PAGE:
Parameter Estimation of Nonlinear Biomedical Systems Using Extended Kalman Filter Algorithm: Development of Patient Specific Models

Parameter Estimation of Nonlinear Biomedical Systems Using Extended Kalman Filter Algorithm: Development of Patient Specific Models

Kamalanand Krishnamurthy (Anna University, MIT Campus, India)
DOI: 10.4018/978-1-5225-0660-7.ch004
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Abstract

Parameter estimation is a central issue in mathematical modelling of biomedical systems and for the development of patient specific models. The technique of estimating parameters helps in obtaining diagnostic information from computational models of biological systems. However, in most of the biomedical systems, the estimation of model parameters is a challenging task due to the nonlinearity of mathematical models. In this chapter, the method of estimation of nonlinear model parameters from measurements of state variables, using the extended Kalman filter, is extensively explained using an example of the three-dimensional model of the HIV/AIDS system.
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Introduction

Mathematical modeling of complex biomedical systems is highly useful for analysis of the actual system under investigation. Mathematical modeling can improve our understanding of several diseases and is highly useful for diagnosis and prognosis of several diseases. In the context of modeling, doctors and engineers can work together to identify diseased states, for development of diagnostic tools and for devising proper treatment strategies (Kamalanand & Ramakrishnan, 2015).

In biology, mathematical models are often developed to mimic the physiological systems. For example, mathematical models of organs of the body such as the heart, lungs, pancreas etc, are highly useful for understanding and analyzing the normal and abnormal functionality of the organ under investigation (Kamalanand & Srinivasan, 2011). Another class of biomedical models involves the modelling of cell growth and population growth of certain pathogens. These models are highly useful for analyzing the growth of cancer cells and for identification of suitable drugs for inhibiting harmful cell growth. Further, a class of models namely the predator-prey models has played an important role in modelling of biological processes. For example, the modelling of the interaction of certain pathogens with the human immune system and the modelling of co-infections (two of more infections simultaneously affecting an individual) fall under the class of predator-prey models. Such models have been proved to be highly useful for diagnosis of several infectious diseases (Mannar Jawahar & Kamalanand, 2013). Also, in recent years, the growth of computational models in the field of neurobiology has led to the improved understanding of brain functions and in development of systems based on artificial intelligence. For example, the models of biological processes developed using artificial intelligence approaches such as the artificial neural networks and support vector machines have several applications in diagnostics and pattern detection (Manickavasagam, Sutha, & Kamalanand, 2014).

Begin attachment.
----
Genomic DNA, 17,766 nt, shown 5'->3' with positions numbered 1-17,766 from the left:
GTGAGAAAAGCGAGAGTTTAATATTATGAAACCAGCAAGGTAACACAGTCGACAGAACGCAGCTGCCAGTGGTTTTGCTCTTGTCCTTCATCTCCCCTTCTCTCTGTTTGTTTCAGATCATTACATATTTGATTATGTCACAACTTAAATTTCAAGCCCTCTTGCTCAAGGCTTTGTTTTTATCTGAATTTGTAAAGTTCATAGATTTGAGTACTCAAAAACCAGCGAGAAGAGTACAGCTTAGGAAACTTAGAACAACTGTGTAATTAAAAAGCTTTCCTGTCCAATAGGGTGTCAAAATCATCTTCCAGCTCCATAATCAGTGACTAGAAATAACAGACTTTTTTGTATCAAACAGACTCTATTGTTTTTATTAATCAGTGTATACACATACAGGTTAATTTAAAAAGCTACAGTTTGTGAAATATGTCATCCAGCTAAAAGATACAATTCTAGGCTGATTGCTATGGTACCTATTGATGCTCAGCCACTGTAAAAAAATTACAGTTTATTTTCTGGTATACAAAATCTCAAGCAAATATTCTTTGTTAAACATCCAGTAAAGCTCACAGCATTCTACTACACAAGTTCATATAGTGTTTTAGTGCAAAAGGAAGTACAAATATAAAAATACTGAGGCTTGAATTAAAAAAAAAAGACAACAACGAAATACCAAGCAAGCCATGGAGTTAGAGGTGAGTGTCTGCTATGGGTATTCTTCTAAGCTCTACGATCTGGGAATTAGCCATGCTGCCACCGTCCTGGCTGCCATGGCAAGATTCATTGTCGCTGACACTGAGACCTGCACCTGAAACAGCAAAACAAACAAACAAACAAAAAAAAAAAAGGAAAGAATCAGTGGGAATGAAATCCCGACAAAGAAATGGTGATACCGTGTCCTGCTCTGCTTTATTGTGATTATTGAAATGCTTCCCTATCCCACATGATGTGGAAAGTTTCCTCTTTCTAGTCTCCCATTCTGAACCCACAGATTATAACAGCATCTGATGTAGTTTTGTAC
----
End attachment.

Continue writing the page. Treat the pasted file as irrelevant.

The generation of a suitable mathematical model based on ordinary differential equations (ODE) or partial differential equations (PDE) is also useful for predicting the future states of the system and for analysis of the system as a whole (Filter, Xia, & Gray, 2005; Lillacci & Khammash, 2010; Arunachalam, Jacob, & Kamalanand, 2014). The development of such a model involves identification of several complex interrelationships in the system and is a time consuming task. After development of such a model which describes the actual biological system, the model must be tuned to specific cases. In other words, a mathematical model has to be patient specific so that it can be properly used for diagnosis and treatment planning applications. Hence, the important task is to tailor the model to match the measured variables of the individual patient under study (Ho & Chan, 2010, Kamalanand & Jawahar, 2015).

The patient specific mathematical models are highly useful for:

  • 1.

    Predicting the progression of the disease for individual patients.

  • 2.

    Predicting the health of the individual.

  • 3.

    Surgery planning for a specific patient.

  • 4.

    Therapy planning for a specific patient.

The process of developing a patient specific model involves estimation of the model parameters from the measured state variables of the patient. In the case of parameter estimation of ODE models, the estimation problem is considered as a linear estimation case when the model is a linear model and a nonlinear estimation problem when the model is nonlinear. Further, the estimation problem can be classified into online and offline estimation. In offline estimation, the model parameters are estimated after the state variables are measured for the specific time interval. However, in online estimation, the model parameters are updated for each and every sampling instant.

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